Liu Zhen Xi speaks of the experiences of people affected by leprosy in China.
I was diagnosed with leprosy at the age of 13. Soon after, I was forced to drop out of school and enter a leprosy hospital.
After about nine years of treatment, I was discharged. Unable to return home, however, I lived alone in a small hut next to a sugarcane field. I thought I could fend for myself and face up to the stigma, but I couldn't bear the way the discrimination affected even my family and relatives. After learning that my nephew's girlfriend had run away when she found out his uncle had had leprosy, in 1993 I moved to a leprosy village.
Mine is not a special case. Many people affected by leprosy in China have undergone similar experiences. People are still being turned away from public facilities, denied access to public services and prevented from going to school or getting a job.
LEFT TO DIE
In April 2008, Ms. Liang Yuehui, a 70-year-old woman who lived in my village, required emergency medical treatment. We called an ambulance, but when it reached the outskirts of our village, the ambulance crew refused to proceed further after discovering where they had come.
They complained that we hadn't told them we lived in a leprosy village, and said they didn't have the means to isolate the patient. Even though we assured them there were no leprosy patients in the village and that no one was infectious, they wouldn't change their minds and drove off. As a result, Ms. Liang did not receive the treatment she required and died one month later.
Liu Zhen Xi (right) with HANDA's Michael Chen in Geneva
Another incident in 2008 also troubled me greatly. When HANDA was organizing a get-together with residents from another village to promote communication and exchange, we planned a dinner at a local restaurant. We booked a table and paid for the reservations.
But just a few hours before the meal, the restaurant canceled our booking and insisted on returning our money. Even though we explained about leprosy, they refused to serve us. "We can't have leprosy patients eating at our restaurant," they said. "If other people found out, we would soon have to close down."
"I keep asking myself why we can't live normally like other people."
These are just a couple of incidents that I experienced personally last year, and there are many other examples of stigma and discrimination happening around me.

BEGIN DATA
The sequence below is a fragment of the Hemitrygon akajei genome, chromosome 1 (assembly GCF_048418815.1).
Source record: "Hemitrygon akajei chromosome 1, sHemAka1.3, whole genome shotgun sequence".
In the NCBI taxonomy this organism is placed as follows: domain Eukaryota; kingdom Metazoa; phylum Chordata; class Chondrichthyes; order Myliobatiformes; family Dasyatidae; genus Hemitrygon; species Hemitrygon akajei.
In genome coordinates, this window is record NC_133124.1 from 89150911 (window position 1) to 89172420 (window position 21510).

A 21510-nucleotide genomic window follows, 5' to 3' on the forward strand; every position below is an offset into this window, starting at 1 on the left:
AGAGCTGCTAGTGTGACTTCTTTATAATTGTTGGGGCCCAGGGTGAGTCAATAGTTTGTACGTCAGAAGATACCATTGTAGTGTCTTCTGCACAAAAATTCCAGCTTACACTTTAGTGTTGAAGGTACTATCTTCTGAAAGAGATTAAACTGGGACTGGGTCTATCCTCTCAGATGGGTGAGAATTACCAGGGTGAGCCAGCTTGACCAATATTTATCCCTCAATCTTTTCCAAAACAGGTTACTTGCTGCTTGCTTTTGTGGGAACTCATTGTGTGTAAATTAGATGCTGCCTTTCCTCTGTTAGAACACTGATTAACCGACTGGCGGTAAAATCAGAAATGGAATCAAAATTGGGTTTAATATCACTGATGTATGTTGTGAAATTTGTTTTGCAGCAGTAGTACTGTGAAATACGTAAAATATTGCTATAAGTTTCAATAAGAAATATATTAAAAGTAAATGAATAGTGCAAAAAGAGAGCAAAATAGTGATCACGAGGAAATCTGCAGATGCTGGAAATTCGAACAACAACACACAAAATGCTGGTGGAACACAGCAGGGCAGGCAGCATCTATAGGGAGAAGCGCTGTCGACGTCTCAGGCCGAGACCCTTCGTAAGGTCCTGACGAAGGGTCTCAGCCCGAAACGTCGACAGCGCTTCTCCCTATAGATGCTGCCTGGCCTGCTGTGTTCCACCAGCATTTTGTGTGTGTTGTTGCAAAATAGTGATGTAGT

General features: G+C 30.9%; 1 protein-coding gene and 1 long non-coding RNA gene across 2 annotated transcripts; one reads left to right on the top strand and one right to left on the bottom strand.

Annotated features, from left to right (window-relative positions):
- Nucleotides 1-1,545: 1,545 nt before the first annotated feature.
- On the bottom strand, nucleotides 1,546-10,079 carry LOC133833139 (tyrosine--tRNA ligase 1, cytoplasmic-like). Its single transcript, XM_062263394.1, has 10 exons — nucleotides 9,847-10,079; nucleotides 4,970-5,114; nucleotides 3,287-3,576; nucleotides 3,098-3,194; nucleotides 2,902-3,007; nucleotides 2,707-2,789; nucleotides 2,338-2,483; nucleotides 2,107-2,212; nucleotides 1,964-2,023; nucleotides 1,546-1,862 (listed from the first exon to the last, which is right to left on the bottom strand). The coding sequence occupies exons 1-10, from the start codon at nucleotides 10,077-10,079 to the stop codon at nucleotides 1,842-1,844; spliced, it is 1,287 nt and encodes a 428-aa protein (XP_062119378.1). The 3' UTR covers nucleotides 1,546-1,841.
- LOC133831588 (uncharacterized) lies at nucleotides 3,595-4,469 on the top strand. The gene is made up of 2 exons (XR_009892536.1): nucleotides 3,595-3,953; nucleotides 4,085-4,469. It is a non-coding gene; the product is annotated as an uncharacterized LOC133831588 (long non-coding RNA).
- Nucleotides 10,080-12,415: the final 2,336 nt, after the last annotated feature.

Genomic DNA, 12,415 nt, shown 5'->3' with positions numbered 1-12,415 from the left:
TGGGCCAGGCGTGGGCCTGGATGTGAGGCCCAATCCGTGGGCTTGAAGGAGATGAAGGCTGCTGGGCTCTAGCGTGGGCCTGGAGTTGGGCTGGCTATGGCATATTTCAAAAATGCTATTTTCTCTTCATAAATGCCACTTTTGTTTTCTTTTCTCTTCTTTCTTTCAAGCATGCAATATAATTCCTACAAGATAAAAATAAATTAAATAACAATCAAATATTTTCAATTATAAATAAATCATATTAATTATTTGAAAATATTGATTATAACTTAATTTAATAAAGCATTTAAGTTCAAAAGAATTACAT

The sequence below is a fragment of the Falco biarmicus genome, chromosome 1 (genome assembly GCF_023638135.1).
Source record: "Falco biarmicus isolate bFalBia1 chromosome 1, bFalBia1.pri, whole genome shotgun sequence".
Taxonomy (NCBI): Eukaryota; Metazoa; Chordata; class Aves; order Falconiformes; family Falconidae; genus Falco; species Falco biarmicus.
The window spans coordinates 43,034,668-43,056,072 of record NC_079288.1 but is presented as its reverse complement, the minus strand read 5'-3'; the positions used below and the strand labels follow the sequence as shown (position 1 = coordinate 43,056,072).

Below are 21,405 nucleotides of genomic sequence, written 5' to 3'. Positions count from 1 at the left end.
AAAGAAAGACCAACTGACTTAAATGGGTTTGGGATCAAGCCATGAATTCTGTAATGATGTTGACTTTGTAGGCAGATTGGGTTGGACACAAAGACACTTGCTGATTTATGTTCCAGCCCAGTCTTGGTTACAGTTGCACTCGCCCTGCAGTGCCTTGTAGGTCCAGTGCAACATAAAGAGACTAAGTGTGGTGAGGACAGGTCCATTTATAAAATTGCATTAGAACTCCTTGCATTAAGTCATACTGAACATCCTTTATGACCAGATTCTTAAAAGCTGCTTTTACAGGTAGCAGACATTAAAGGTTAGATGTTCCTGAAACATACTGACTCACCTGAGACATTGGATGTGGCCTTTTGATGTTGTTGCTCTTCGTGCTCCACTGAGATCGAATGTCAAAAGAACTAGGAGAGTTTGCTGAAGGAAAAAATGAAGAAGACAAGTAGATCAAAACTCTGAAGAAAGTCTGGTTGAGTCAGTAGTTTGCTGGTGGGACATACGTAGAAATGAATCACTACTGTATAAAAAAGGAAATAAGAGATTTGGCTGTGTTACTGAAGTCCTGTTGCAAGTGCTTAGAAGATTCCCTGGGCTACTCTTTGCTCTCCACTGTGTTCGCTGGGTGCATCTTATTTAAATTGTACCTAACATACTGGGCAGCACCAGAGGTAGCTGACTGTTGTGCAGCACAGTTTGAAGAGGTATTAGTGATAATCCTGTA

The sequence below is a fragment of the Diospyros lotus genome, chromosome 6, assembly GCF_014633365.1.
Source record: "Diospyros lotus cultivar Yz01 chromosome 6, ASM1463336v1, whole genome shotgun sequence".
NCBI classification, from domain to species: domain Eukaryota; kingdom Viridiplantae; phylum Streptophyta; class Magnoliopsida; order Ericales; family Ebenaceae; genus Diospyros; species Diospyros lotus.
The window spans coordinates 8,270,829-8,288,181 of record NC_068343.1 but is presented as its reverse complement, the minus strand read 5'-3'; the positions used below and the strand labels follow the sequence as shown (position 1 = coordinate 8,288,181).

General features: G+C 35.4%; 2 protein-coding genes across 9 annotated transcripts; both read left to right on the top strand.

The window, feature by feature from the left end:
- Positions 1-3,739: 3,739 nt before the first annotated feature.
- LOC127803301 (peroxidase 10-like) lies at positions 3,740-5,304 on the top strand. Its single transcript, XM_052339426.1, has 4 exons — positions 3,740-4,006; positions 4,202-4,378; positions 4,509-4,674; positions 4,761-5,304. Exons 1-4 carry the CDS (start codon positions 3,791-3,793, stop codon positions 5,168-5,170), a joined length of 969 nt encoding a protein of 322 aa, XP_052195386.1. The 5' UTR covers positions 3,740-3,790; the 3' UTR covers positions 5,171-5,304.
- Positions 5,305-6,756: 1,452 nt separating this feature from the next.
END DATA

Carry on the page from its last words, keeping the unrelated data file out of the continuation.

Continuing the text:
Mr. Zhong is a skillful welder who was fired by his company when they found out he once had leprosy. Our colleagues in Sichuan Province were turned away by a small hotel in Duiping, Jinyang County, when the staff learned they were from Jinyang leprosy village. The children from Xide leprosy village were not allowed to study at the local public school just because of where they lived.
All these stories pain my heart. I keep asking myself why we can't live normally like other people and enjoy the same treatment and equal rights. But I realize that day will come, only when more attention is paid to our rights and the public has a better understanding of leprosy.
In recent years, the Chinese government has been trying to bring about a harmonious society. It has made a tremendous effort to improve the living conditions of people residing in leprosy villages. There are also some NGOs, volunteer groups and warmhearted individuals in China that are working together to fight against discrimination. More and more people are starting to understand and accept those of us affected by leprosy, and now we are able to participate in the wider community. But as the examples above show, stigma and discrimination still exist.
On behalf of people affected by leprosy everywhere, HANDA appeals to international organizations and groups, and to the governments of all countries, to take up the issue of leprosy-related discrimination and to promote equal rights for everyone, including people affected by leprosy.
This article is based on a presentation Mr. Liu made at an informal consultation on the elimination of discrimination and stigma against people affected by leprosy and their families in Geneva on January 16, 2009.
Liu Zhen Xi is vice president of the HANDA Rehabilitation and Welfare Association, an organization of people affected by leprosy in China. He lives in a leprosy resettlement village in Guangzhou Province.